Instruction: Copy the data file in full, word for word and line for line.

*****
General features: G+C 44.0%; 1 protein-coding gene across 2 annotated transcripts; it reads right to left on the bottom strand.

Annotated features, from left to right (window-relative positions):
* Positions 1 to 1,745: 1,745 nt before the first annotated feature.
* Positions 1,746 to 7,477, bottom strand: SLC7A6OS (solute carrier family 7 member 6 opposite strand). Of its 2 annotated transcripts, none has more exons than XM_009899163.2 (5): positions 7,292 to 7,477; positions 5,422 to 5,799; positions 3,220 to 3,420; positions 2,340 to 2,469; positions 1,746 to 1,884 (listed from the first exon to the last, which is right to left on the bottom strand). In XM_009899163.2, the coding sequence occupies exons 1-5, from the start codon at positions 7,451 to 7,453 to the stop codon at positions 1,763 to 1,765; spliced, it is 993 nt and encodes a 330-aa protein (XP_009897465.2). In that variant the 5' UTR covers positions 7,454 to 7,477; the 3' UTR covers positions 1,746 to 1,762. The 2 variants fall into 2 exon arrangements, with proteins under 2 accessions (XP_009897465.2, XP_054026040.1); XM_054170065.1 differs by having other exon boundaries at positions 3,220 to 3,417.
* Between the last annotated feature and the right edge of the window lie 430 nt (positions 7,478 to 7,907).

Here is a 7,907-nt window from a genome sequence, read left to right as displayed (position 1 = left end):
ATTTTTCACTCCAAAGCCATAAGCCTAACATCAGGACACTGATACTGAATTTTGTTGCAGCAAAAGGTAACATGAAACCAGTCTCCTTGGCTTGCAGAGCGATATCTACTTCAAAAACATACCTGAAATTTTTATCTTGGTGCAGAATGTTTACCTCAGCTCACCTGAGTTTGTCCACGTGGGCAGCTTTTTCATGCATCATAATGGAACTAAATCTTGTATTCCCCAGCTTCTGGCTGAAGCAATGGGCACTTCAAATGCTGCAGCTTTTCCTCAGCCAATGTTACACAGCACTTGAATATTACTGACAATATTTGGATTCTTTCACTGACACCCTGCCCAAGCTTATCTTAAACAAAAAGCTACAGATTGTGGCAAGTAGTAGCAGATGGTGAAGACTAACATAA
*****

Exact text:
General features: G+C 44.0%; 1 protein-coding gene across 2 annotated transcripts; it reads right to left on the bottom strand.

Annotated features, from left to right (window-relative positions):
* Positions 1 to 1,745: 1,745 nt before the first annotated feature.
* Positions 1,746 to 7,477, bottom strand: SLC7A6OS (solute carrier family 7 member 6 opposite strand). Of its 2 annotated transcripts, none has more exons than XM_009899163.2 (5): positions 7,292 to 7,477; positions 5,422 to 5,799; positions 3,220 to 3,420; positions 2,340 to 2,469; positions 1,746 to 1,884 (listed from the first exon to the last, which is right to left on the bottom strand). In XM_009899163.2, the coding sequence occupies exons 1-5, from the start codon at positions 7,451 to 7,453 to the stop codon at positions 1,763 to 1,765; spliced, it is 993 nt and encodes a 330-aa protein (XP_009897465.2). In that variant the 5' UTR covers positions 7,454 to 7,477; the 3' UTR covers positions 1,746 to 1,762. The 2 variants fall into 2 exon arrangements, with proteins under 2 accessions (XP_009897465.2, XP_054026040.1); XM_054170065.1 differs by having other exon boundaries at positions 3,220 to 3,417.
* Between the last annotated feature and the right edge of the window lie 430 nt (positions 7,478 to 7,907).

Here is a 7,907-nt window from a genome sequence, read left to right as displayed (position 1 = left end):
ATTTTTCACTCCAAAGCCATAAGCCTAACATCAGGACACTGATACTGAATTTTGTTGCAGCAAAAGGTAACATGAAACCAGTCTCCTTGGCTTGCAGAGCGATATCTACTTCAAAAACATACCTGAAATTTTTATCTTGGTGCAGAATGTTTACCTCAGCTCACCTGAGTTTGTCCACGTGGGCAGCTTTTTCATGCATCATAATGGAACTAAATCTTGTATTCCCCAGCTTCTGGCTGAAGCAATGGGCACTTCAAATGCTGCAGCTTTTCCTCAGCCAATGTTACACAGCACTTGAATATTACTGACAATATTTGGATTCTTTCACTGACACCCTGCCCAAGCTTATCTTAAACAAAAAGCTACAGATTGTGGCAAGTAGTAGCAGATGGTGAAGACTAACATAA